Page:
I don’t want this to be a Duff McKagan centric piece, but be honest, he’s easily the most famous member of The Living, a punk band from Seattle, circa 1982, also the title of the record. For the few people out there, who do not recognize the name, Duff McKagan is/was the bassist for Guns N’ Roses. To many people if would seem a bit bizarre linking a punk rock band to a member of GNR that some associate with glam metal, but I can assure you that Duff’s pedigree goes back a long way and he will always be a true punk.
Duff started his musical career in many different punk rock bands in his native Seattle. I tried to start a shopping list of bands he played in, or guest spots on other performers records, and every time I thought I nailed the list, something else crept up. I gave up on the list. He subsequently left the city many years before it grew into the rock metropolis that it morphed into in the early nineties.
Before he left, he was a member of The Living. A band that was a blueprint for all his bands that followed, and a reminder of where his roots lie. The Living is rounded out by Duff on guitar, Greg Gilmore of Mother Love Bone fame on drums, John Conte on vocals, and Todd Fleischman on bass. I had no idea what to expect from this band of teenagers (Duff was 17 at the time of this recording), but I gotta say it was fantastic.
Being put out from Loose Groove Records started by Seattle legends Stone Gossard of Pearl Jam, and Regan Hagar, a sometime bandmate of Gossard’s in Brad. 1982’s seven songs clocks in at under twenty minutes, with one song almost hitting the epic three and a half mark. These songs are filled with all the youthful ferocious energy that you’d expect from a group of seventeen-year olds. But don’t for a second let that fact that they’re younger (at the time of this recording), than most of you reading this that this record is not a professional undertaking, because it as well done as anything else from the era, and in some case, which will be unnamed, a better quality.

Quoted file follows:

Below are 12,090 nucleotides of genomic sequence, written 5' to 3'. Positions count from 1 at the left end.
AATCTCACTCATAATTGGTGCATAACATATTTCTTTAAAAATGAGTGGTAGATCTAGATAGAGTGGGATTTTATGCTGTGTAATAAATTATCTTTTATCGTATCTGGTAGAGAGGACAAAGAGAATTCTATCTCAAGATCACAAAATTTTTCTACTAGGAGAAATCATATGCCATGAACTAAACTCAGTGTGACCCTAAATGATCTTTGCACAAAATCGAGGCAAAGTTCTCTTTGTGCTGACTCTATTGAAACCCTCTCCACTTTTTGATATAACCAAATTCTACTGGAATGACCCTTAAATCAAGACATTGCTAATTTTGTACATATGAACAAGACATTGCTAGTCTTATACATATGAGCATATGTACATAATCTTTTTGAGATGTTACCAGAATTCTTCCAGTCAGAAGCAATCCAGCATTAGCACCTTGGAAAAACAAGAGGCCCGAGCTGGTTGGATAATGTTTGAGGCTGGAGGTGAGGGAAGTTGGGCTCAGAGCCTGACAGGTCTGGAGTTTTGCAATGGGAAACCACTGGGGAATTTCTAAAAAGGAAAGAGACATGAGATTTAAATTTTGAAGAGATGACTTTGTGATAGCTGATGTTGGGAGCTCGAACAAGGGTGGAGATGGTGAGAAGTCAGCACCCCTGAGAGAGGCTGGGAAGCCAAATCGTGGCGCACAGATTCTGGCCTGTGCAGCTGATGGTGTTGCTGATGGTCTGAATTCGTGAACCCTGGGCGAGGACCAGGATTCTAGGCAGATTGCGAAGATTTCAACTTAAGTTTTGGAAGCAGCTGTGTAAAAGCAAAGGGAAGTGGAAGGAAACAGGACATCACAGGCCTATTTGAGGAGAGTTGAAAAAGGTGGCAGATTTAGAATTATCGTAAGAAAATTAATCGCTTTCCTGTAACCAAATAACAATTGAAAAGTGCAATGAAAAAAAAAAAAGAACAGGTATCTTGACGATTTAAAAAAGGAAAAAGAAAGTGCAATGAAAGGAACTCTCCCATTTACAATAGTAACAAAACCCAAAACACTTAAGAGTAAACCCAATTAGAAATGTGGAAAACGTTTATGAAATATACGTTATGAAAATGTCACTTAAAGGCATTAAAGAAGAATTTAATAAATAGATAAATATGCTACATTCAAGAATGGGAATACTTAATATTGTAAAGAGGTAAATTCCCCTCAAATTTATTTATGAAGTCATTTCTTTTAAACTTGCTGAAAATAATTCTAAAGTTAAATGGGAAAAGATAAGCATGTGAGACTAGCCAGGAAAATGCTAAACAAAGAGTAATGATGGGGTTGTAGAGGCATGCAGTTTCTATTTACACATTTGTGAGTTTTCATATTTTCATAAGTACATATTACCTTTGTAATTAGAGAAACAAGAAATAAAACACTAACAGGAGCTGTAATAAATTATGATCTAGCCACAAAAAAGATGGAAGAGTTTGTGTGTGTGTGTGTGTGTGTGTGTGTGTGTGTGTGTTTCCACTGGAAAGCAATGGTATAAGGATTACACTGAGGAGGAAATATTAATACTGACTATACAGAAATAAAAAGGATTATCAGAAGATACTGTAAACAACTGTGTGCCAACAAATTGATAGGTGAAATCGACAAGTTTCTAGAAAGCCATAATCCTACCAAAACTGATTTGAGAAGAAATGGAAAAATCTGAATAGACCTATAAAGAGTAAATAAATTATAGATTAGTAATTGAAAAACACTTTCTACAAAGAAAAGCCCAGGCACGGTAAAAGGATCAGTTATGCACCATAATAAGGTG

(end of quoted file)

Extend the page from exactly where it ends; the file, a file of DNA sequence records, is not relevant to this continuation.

What amazes me about this record is how great it sounds. The guitars are in your face and upfront, but not drowning out or taking over the other players. Gilmore’s drumming is on point all through the record, and the vocals, both lead and background, or outstanding and not buried in the mix. Great performances by the entire band. Whether it was recorded in a fancy shmancy studio, or some’s basement doesn’t really matter, because from the initial power chords of the opener A Promise, you’re hooked. The next song Two Generation Stand packs a huge wallop filled with angsty lyrics that represent a bunch of punkers trying to survive Ronald Reagan’s world. Live By the Gun is as topical today as I was in 1982, perhaps even more so, with the band commenting on the evils of guns in society.
The records finale I Want goes at a neck breaking speed that when it’s over you’ll be covered in sweat from the pure energy exploding out of the speakers, as the band laments about the things that the rich and affluent have, and the things that they’re being held from achieving, or even obtaining.
This record represents a time in the interlude before punk turned into hardcore. It has one foot in the great punk bands that started everything in the late seventies, and other foot firmly placed into the next wave of bands that roamed throughout the eighties, to small fanatic followings. This record not only rocks but is a genuine piece of history that chronicles a legendary rock figure starting to come into his own, and how criminally undervalued this band was, as well as the entire movement itself.
Article: Carmine Basilicata